Happy Grandparents Day to all the grandparents out there and to two special ones, Neems and Gramps! Growing up without grandparents, it is very important to me that Joey have a relationship with my parents. I am fortunate that they live a light away. They have been witness to the highs and lows in my little man's life and provided support, unconditional love, and a home away from home, full of tasty snacks, life lessons, and lots of belly laughs. Happy (almost) 10 years of being Grandparents. Here's to (at least) 30 more!

Tuesday, May 27, 2014

When is the right time to tell your child he has Autism?

Don't ask me because I haven't had the conversation with Joey yet. I've been told by colleagues that I should and I've even started the conversation when I thought it was a good time, such as when he spoke about having a hard time making friends. But he told me he didn't want to talk about it anymore and I respected his wishes.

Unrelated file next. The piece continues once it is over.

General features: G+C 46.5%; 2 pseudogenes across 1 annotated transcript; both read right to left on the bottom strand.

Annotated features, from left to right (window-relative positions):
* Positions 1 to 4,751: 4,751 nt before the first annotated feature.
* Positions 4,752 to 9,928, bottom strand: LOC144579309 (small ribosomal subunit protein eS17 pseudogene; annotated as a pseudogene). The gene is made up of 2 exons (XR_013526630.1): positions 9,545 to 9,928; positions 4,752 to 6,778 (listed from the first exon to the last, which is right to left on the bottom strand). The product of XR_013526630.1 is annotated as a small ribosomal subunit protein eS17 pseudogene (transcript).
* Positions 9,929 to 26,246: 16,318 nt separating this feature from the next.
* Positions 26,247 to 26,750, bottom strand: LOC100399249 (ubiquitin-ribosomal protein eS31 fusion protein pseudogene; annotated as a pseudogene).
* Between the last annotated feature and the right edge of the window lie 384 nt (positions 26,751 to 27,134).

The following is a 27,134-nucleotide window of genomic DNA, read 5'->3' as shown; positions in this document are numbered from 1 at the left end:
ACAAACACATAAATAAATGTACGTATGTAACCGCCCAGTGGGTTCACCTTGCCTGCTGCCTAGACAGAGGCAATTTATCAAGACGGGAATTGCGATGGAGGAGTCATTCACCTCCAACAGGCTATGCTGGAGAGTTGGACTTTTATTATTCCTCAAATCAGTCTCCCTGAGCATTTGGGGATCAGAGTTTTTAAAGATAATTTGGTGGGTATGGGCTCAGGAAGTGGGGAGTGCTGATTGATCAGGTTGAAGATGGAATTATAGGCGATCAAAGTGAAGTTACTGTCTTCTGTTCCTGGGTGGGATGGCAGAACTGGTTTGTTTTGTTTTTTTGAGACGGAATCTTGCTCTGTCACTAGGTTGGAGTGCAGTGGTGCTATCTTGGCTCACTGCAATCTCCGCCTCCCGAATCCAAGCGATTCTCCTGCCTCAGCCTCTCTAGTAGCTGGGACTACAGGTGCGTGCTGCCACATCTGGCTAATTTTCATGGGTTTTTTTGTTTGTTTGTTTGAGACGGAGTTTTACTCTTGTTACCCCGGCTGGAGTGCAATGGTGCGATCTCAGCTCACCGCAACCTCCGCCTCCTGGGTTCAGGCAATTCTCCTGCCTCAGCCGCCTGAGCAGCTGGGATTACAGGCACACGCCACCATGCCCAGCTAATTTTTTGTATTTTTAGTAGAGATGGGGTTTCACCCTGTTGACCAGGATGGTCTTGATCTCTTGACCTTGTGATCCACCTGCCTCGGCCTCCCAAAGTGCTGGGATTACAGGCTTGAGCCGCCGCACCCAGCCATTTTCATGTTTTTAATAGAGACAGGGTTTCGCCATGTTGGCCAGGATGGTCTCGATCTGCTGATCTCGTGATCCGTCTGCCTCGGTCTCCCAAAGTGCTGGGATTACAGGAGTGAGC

Here is a great article with some tips on when and how to start that conversation.


Your child has autism. How (and when) do you tell him?

Max Burkholder, left, plays a teen with Asperger syndrome on NBC's "Parenthood." A 2011 episode explored how his parents talked to him about his diagnosis.(Jordin Althaus/NBC)
Max Burkholder, left, plays a teen with Asperger syndrome on NBC’s “Parenthood.” A 2011 episode explored how his parents talked to him about his diagnosis.
(Jordin Althaus/NBC)

It’s a conversation that requires  more thought and planning than talks about sex, money, religion or drugs. For parents of a child who has an autism spectrum disorder, discussing what makes him different and why is a delicate matter.

When do you need to have the talk, and how do you do it so your child comes away feeling good about himself (and doesn’t start using it as an excuse for every little thing he doesn’t want to do)?

NBC’s “Parenthood” tackled this beautifully in a 2011 episode called “Qualities and Difficulties.”
After Max, who has Asperger syndrome, overhears his father and uncle talking (okay, shouting)
about his diagnosis, his parents Adam and Kristina, seek advice from a therapist on how to discuss it with Max. The answer? Emphasize his strengths and talk about how, just like anyone else, he has challenges too: